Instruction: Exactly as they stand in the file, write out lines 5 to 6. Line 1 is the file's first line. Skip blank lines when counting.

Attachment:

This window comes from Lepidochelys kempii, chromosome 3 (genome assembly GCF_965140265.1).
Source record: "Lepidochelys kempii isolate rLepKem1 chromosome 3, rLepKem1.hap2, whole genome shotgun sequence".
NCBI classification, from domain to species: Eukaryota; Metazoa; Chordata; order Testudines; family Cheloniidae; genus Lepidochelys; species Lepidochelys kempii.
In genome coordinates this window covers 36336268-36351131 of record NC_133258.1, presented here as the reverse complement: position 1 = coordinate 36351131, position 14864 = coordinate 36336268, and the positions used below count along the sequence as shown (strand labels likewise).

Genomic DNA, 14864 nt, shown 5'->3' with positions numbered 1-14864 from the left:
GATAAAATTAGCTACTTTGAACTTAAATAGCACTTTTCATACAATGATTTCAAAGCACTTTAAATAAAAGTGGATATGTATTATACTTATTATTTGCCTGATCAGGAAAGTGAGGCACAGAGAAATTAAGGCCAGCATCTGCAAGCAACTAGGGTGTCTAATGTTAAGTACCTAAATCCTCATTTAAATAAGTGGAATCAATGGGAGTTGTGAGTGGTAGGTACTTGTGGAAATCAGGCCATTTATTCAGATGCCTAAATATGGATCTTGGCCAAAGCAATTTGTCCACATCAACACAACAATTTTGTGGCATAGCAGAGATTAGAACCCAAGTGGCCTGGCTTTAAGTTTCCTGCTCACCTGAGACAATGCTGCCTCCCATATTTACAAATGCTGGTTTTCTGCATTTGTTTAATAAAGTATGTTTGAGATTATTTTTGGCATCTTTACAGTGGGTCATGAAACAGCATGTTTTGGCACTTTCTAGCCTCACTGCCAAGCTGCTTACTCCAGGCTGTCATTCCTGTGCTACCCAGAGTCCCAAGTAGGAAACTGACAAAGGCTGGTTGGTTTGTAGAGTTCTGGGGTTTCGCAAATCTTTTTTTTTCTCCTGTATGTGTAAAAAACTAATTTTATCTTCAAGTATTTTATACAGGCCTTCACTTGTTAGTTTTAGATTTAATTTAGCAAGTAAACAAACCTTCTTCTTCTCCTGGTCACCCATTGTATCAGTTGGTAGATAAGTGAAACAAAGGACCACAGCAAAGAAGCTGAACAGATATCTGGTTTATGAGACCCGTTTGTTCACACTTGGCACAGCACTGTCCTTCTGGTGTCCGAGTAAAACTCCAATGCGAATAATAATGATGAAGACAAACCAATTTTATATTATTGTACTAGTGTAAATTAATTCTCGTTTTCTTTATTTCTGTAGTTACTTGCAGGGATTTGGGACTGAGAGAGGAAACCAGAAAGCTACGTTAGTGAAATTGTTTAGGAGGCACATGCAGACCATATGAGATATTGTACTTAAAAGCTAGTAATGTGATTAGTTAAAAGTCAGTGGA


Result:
Genomic DNA, 14864 nt, shown 5'->3' with positions numbered 1-14864 from the left:
GATAAAATTAGCTACTTTGAACTTAAATAGCACTTTTCATACAATGATTTCAAAGCACTTTAAATAAAAGTGGATATGTATTATACTTATTATTTGCCTGATCAGGAAAGTGAGGCACAGAGAAATTAAGGCCAGCATCTGCAAGCAACTAGGGTGTCTAATGTTAAGTACCTAAATCCTCATTTAAATAAGTGGAATCAATGGGAGTTGTGAGTGGTAGGTACTTGTGGAAATCAGGCCATTTATTCAGATGCCTAAATATGGATCTTGGCCAAAGCAATTTGTCCACATCAACACAACAATTTTGTGGCATAGCAGAGATTAGAACCCAAGTGGCCTGGCTTTAAGTTTCCTGCTCACCTGAGACAATGCTGCCTCCCATATTTACAAATGCTGGTTTTCTGCATTTGTTTAATAAAGTATGTTTGAGATTATTTTTGGCATCTTTACAGTGGGTCATGAAACAGCATGTTTTGGCACTTTCTAGCCTCACTGCCAAGCTGCTTACTCCAGGCTGTCATTCCTGTGCTACCCAGAGTCCCAAGTAGGAAACTGACAAAGGCTGGTTGGTTTGTAGAGTTCTGGGGTTTCGCAAATCTTTTTTTTTCTCCTGTATGTGTAAAAAACTAATTTTATCTTCAAGTATTTTATACAGGCCTTCACTTGTTAGTTTTAGATTTAATTTAGCAAGTAAACAAACCTTCTTCTTCTCCTGGTCACCCATTGTATCAGTTGGTAGATAAGTGAAACAAAGGACCACAGCAAAGAAGCTGAACAGATATCTGGTTTATGAGACCCGTTTGTTCACACTTGGCACAGCACTGTCCTTCTGGTGTCCGAGTAAAACTCCAATGCGAATAATAATGATGAAGACAAACCAATTTTATATTATTGTACTAGTGTAAATTAATTCTCGTTTTCTTTATTTCTGTAGTTACTTGCAGGGATTTGGGACTGAGAGAGGAAACCAGAAAGCTACGTTAGTGAAATTGTTTAGGAGGCACATGCAGACCATATGAGATATTGTACTTAAAAGCTAGTAATGTGATTAGTTAAAAGTCAGTGGA